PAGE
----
Concerned about primary care in BC? Learn more below.

Transparency Fail

Adrian Dix is infamous for his use of cherry-picked data, isolated and frequently misleading figures intended to put a positive spin on the dismal performance of our healthcare system while obscuring the truth. It's easier to get away with when those are the only numbers the public ever hears.

The Growth of Head-Office Bureaucracy

The NDP has taken control away from experts and front-line workers, silenced them, and thrown money at lavish mega-projects that deliver dismal results. [Full Story: Under the Microscope]

This is supported by an ever-increasing growth of bureaucracy, within the Ministry of Health and our multiple and redundant health authorities, with all the vice-presidents, directors, sycophants, spin doctors, toadies, and expense accounts to match. All appointed by and obeying the whims of the government, answerable only to them.

Since Adrian Dix became Minister of Health, total annual health budget has grown by $8 billion per year. Head-office admin in MOH/health authorities (bureaucrats) counts for $1 billion each and every year. Up 59%. Well-outpacing, e.g., MSP payments which support doctors (up 37%).

Our health system is far worse now.
Is that $1 billion increase on bureaucrats delivering a good return on investment?
Is it a good use of tax dollars?
Does it show good management?

Based on what we see every day, the extra bureaucracy has not helped the health system. And those numbers represent only part of the story. Actual program spending (e.g. within hospitals) also has a hefty administrative component that's not included there.

BC Health Care Matters has called for the BC auditor general to do a performance audit of these head-office expenses to closely examine the value we're getting.

Choices Matter

$1B for bureaucrats?
Or primary care for everyone, with $200M left over?

I must have missed the Dix presser where he proudly announces how this NDP government has "taken action" to improve health care for all British Columbians by committing $1 billion per year more to hire bureaucrats far away from front-line care.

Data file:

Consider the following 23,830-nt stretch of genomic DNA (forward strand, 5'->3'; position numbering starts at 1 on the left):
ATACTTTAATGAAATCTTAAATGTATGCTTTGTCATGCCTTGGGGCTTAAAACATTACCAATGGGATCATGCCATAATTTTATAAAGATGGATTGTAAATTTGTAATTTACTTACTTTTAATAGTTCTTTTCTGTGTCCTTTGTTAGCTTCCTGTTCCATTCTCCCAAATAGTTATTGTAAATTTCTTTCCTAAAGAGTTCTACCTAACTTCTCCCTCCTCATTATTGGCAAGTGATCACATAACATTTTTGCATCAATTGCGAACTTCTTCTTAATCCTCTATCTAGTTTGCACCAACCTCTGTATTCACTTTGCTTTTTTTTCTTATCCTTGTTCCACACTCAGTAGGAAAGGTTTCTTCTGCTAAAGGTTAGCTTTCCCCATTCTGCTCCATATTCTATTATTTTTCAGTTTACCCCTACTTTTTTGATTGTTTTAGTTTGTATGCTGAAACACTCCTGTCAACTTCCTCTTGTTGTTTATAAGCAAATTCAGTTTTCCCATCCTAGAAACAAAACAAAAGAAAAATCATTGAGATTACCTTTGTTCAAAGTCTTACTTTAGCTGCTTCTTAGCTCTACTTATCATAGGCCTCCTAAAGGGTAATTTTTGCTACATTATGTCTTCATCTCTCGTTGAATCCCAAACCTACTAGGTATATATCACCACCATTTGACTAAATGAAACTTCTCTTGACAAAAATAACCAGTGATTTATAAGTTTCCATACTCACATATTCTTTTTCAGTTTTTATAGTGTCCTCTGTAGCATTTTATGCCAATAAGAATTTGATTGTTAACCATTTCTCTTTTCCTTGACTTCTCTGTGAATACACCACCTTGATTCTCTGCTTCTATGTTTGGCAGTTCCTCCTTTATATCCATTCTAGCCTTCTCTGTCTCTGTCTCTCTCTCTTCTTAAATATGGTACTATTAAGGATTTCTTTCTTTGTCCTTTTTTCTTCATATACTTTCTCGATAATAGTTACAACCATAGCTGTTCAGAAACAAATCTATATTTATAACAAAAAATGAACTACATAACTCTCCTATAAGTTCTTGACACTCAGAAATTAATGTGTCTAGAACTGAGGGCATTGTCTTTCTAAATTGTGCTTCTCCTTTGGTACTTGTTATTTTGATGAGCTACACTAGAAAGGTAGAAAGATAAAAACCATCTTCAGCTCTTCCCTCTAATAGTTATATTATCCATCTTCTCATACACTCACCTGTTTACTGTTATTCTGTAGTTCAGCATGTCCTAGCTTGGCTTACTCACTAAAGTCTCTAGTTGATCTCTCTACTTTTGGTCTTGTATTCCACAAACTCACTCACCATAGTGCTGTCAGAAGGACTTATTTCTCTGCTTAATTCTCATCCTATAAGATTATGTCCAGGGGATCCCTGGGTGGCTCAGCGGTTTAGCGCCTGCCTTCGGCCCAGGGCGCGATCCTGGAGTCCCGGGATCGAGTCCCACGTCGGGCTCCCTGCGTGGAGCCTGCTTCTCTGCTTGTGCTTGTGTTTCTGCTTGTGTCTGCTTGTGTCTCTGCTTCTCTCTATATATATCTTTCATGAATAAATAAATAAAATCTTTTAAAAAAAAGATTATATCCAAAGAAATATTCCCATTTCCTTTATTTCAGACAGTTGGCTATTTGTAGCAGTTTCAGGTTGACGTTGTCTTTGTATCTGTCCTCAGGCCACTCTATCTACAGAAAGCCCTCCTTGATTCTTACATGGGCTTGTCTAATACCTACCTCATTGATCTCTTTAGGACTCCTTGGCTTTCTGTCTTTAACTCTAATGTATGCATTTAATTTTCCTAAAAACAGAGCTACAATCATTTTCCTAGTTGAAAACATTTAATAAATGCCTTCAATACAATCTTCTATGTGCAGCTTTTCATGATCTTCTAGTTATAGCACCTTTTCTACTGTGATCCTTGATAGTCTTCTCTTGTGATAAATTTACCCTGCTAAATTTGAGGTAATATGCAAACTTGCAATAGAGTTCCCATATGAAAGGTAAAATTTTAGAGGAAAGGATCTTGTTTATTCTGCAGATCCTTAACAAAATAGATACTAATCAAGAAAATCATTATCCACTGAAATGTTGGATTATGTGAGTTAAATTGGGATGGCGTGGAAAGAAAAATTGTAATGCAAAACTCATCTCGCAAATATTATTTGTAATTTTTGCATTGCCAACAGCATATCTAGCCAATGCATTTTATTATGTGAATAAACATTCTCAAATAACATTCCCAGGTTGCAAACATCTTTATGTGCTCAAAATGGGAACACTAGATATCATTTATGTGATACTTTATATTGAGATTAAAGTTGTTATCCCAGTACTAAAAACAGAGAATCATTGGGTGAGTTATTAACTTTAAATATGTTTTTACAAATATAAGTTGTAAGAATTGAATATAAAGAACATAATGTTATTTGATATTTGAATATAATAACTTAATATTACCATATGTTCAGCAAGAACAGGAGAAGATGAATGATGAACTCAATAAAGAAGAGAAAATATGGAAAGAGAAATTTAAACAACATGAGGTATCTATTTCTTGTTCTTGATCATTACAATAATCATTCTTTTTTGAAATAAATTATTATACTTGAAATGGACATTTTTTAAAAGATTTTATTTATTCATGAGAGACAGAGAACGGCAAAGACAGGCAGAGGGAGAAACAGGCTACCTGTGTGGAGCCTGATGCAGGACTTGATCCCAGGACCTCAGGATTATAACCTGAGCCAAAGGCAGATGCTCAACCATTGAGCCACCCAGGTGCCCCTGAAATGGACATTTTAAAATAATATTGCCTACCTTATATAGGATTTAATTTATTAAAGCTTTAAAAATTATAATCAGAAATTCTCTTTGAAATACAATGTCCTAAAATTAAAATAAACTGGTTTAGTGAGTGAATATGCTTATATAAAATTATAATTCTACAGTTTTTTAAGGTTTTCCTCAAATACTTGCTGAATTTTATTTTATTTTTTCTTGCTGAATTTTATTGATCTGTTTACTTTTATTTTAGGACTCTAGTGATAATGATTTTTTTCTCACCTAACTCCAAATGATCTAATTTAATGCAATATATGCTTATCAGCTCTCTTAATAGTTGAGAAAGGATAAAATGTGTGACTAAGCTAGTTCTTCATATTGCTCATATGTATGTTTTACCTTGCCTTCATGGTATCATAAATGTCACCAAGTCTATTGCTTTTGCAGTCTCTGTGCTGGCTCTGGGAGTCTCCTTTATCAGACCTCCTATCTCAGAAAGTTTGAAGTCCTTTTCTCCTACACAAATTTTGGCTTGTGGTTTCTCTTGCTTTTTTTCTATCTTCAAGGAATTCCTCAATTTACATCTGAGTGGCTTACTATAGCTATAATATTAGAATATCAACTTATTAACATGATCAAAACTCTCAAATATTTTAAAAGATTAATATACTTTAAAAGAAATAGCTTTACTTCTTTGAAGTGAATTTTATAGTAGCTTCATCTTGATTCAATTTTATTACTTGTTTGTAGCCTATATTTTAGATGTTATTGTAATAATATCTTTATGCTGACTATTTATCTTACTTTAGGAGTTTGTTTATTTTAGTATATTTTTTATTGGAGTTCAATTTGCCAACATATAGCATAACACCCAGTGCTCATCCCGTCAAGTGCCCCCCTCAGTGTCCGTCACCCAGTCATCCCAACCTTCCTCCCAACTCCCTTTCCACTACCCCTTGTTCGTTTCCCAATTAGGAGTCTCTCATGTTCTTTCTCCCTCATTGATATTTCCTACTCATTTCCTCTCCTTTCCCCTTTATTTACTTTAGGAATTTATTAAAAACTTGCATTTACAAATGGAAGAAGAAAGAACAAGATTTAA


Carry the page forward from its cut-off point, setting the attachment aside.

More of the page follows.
An independent audit of that $1B is needed to determine its value. And if other choices should be made.

It's our money, and Adrian Dix and Dave Eby don't have the right to squander it.

What Do We Know?
Only What the Government Wants Us to Know

What's really astounding is that for that $2.7 billion spent on head-office administration, the handful of lines shown above are pretty much all the public knows about how it was spent.

You can find the odd project here and there, or the salary of various health authority executives. But if you're looking for a comprehensive breakdown of the admin spending, you're not going to find it.

Compare that With MSP Payments

MSP payments, which are used to pay doctors and some others to provide health services, are just over 2x ($5.7B) what we spend on head-office admin.

But those payments to doctors (and other organizations) are detailed in a 66 page tiny print report, known as the Blue Book.

You have to wonder why its ok for the government to explain away $2.7B in admin spending in a handful of lines across multiple financial reports. But they need to detail all the billings (before expenses!) for every single doctor.

$2.7 billion in head-office admin? A few lines is good. But $3.6 billion in individual physician billings needs to be detailed to the penny! It's almost like they want to leave the impression that physicians are fat cats who are bleeding our system dry.

Double standard much?

Speaking of which, here is how those $5.7 billion in MSP payments break down:

The $3.6 billion to physicians is detailed in 54 pages of fine print.

The $689 million paid from MSP to health authorities? Represented by a total of 8 lines.

I assume this is "shadow billings" representing physicians who are paid on an alternative relationship plan rather than fee-for-service, but really, I have no way to know for sure...

The Data is There, But Not For Us to See

We know there's all kinds of data that's collected, but unless it makes the government look good, it's not released.

After a one year process, several people were able to obtain operational data on the Westshore UPCC (some details here).

This consisted of hundreds of pages of spreadsheets detailing very precisely every single expense, staffing levels, and operational efficiency. Which was of course horrible. That kind of information doesn't get pulled out at Dix's media events.

Enough is Enough

There will always be some money wasted. But when the life and health of 5 million people are being compromised, and billions of dollars in spending may be available to fix it, there's no excuse.

This government has failed on so many fronts in healthcare.

But they're accountable to nobody for their failures.

The government is the only one who benefits from hiding its failures and gross mismanagement.

This is not their province. It's ours. This must stop now.